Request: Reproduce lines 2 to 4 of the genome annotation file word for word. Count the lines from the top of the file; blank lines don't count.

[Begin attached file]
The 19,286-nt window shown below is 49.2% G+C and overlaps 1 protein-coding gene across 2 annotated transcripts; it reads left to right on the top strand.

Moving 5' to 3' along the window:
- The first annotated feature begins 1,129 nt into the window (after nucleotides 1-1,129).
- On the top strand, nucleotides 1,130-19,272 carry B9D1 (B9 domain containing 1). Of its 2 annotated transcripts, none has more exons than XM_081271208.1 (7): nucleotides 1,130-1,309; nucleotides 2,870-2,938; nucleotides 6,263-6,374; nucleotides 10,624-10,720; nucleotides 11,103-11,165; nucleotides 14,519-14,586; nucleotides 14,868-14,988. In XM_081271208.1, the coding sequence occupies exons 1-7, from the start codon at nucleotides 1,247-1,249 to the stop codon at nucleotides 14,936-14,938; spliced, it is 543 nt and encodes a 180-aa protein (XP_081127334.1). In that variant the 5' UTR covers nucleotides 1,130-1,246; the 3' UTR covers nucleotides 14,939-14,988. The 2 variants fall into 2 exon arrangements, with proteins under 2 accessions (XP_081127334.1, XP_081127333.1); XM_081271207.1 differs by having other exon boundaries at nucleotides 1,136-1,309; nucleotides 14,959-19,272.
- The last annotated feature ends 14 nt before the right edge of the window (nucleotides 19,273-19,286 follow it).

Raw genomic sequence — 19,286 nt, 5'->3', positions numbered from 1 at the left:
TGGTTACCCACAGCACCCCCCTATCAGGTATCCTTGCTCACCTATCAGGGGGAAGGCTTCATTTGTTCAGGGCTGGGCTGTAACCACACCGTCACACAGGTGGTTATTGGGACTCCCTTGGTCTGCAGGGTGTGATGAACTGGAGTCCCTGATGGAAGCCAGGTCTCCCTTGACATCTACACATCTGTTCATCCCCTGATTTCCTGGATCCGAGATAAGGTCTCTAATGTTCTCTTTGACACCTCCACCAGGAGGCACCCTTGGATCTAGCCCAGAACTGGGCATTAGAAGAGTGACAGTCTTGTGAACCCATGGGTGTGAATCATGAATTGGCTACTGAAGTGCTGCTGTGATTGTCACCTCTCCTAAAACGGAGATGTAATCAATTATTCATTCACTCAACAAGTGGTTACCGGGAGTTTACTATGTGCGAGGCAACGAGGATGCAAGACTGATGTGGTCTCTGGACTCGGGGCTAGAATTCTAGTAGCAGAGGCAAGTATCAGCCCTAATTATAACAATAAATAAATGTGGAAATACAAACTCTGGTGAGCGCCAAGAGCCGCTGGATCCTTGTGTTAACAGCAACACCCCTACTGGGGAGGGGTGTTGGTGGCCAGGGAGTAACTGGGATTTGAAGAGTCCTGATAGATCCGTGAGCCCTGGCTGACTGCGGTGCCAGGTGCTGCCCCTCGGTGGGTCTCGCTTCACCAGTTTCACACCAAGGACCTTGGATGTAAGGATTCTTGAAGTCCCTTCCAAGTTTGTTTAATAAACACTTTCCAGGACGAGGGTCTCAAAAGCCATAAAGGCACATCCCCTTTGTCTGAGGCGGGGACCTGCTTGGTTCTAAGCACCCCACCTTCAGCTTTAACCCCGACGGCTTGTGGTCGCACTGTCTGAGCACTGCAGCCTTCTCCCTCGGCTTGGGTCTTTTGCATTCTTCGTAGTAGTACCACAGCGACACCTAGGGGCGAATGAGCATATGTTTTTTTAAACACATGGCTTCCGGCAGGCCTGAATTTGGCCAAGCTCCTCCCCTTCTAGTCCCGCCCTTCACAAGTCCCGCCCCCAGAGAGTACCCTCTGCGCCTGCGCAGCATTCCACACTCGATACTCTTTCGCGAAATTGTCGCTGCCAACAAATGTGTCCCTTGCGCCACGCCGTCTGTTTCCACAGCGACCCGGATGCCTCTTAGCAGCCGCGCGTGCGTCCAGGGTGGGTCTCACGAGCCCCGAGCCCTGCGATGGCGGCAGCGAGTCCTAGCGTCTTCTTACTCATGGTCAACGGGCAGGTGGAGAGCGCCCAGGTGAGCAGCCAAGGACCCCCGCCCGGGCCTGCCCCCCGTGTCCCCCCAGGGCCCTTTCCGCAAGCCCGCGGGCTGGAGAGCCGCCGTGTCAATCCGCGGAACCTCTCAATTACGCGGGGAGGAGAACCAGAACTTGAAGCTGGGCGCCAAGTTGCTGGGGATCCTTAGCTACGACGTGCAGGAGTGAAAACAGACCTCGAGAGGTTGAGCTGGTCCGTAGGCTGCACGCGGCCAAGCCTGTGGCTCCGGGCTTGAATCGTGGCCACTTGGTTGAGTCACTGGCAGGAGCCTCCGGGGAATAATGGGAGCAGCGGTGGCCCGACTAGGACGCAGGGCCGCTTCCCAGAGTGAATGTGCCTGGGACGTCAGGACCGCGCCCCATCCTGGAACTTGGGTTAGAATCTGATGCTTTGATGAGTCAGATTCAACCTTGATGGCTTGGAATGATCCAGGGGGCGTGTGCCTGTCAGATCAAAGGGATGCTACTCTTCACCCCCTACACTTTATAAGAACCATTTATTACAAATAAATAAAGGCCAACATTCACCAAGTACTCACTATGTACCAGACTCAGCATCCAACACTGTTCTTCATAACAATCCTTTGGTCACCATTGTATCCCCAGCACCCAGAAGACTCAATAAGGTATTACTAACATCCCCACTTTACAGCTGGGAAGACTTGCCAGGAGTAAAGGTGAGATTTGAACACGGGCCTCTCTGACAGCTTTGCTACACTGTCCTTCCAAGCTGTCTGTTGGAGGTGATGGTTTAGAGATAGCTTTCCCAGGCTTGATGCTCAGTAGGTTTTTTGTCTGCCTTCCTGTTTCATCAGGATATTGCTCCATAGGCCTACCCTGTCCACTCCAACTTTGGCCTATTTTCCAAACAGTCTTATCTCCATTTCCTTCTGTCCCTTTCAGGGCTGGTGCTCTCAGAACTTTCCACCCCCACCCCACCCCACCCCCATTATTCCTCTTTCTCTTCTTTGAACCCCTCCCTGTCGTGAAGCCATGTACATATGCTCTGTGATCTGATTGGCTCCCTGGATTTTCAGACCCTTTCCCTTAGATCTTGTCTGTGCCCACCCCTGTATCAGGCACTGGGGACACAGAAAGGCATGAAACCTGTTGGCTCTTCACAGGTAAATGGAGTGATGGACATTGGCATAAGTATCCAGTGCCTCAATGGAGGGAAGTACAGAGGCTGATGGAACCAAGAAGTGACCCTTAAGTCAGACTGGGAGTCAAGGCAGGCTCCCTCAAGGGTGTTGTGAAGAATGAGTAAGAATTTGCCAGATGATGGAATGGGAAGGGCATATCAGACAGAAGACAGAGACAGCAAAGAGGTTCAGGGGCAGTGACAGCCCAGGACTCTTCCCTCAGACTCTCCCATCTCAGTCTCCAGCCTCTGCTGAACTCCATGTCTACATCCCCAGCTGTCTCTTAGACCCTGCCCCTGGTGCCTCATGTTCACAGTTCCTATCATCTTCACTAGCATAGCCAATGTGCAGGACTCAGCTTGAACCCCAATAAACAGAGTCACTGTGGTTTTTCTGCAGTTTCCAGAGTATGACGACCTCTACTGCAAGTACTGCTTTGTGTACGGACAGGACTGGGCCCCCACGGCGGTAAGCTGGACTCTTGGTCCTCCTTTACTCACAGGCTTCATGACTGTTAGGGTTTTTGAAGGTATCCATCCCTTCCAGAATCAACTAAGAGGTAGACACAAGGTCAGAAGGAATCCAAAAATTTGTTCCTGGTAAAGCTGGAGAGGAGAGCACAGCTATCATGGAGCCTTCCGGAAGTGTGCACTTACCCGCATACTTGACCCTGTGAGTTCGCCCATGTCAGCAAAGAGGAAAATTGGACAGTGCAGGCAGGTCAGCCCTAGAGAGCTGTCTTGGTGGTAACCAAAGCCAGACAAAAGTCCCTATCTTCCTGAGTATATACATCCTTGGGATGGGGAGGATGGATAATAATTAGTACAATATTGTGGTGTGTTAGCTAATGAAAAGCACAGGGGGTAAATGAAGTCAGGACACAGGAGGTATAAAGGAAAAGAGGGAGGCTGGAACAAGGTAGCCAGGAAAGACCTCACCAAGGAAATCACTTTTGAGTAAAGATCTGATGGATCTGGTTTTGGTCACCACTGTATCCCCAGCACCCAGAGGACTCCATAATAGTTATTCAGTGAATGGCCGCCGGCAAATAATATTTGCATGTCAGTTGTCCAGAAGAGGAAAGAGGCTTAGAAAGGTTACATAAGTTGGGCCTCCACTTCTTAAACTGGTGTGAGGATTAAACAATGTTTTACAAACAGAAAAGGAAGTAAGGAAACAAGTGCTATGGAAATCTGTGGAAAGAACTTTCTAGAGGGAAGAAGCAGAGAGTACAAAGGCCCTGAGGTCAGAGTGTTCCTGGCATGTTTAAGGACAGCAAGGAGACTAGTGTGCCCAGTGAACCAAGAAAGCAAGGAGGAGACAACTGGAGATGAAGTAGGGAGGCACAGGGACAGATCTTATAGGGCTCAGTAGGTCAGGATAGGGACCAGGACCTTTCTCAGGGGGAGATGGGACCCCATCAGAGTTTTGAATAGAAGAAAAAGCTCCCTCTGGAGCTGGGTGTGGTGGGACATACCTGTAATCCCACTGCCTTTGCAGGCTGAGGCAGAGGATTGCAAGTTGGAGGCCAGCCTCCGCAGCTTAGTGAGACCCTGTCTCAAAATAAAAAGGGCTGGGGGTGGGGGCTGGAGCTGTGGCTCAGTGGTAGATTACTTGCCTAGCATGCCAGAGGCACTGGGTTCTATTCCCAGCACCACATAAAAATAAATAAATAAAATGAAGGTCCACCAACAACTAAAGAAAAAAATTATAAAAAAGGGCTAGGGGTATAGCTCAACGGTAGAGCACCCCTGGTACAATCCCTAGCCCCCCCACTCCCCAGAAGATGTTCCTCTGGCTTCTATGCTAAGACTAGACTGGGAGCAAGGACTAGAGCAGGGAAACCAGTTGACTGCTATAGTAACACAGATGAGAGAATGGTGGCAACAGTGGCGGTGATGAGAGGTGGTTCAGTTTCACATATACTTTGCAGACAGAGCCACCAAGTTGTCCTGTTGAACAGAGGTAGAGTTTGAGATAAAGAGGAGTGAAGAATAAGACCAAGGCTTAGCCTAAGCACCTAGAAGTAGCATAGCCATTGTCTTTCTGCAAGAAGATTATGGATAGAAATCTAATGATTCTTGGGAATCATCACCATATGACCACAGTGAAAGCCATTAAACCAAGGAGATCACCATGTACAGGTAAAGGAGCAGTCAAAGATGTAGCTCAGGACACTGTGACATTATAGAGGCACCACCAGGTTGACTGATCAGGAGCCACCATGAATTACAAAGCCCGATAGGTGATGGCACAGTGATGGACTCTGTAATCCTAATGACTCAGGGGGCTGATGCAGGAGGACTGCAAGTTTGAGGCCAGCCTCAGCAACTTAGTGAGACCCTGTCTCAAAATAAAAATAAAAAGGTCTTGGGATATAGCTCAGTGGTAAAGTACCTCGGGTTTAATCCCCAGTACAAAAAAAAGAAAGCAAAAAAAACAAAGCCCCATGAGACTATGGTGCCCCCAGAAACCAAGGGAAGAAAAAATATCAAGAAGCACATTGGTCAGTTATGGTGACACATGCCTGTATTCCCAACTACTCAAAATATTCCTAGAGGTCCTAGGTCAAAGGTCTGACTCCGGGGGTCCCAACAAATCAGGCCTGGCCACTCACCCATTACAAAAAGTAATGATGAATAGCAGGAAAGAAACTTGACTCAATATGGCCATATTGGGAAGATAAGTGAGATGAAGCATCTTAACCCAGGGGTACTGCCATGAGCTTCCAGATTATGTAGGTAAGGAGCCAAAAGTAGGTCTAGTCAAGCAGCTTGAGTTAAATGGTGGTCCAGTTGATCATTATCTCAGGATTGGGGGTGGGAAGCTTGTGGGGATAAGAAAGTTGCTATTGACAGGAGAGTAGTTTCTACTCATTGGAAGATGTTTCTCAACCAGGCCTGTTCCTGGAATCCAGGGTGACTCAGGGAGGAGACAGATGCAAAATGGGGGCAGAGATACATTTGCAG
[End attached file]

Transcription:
Moving 5' to 3' along the window:
- The first annotated feature begins 1,129 nt into the window (after nucleotides 1-1,129).
- On the top strand, nucleotides 1,130-19,272 carry B9D1 (B9 domain containing 1). Of its 2 annotated transcripts, none has more exons than XM_081271208.1 (7): nucleotides 1,130-1,309; nucleotides 2,870-2,938; nucleotides 6,263-6,374; nucleotides 10,624-10,720; nucleotides 11,103-11,165; nucleotides 14,519-14,586; nucleotides 14,868-14,988. In XM_081271208.1, the coding sequence occupies exons 1-7, from the start codon at nucleotides 1,247-1,249 to the stop codon at nucleotides 14,936-14,938; spliced, it is 543 nt and encodes a 180-aa protein (XP_081127334.1). In that variant the 5' UTR covers nucleotides 1,130-1,246; the 3' UTR covers nucleotides 14,939-14,988. The 2 variants fall into 2 exon arrangements, with proteins under 2 accessions (XP_081127334.1, XP_081127333.1); XM_081271207.1 differs by having other exon boundaries at nucleotides 1,136-1,309; nucleotides 14,959-19,272.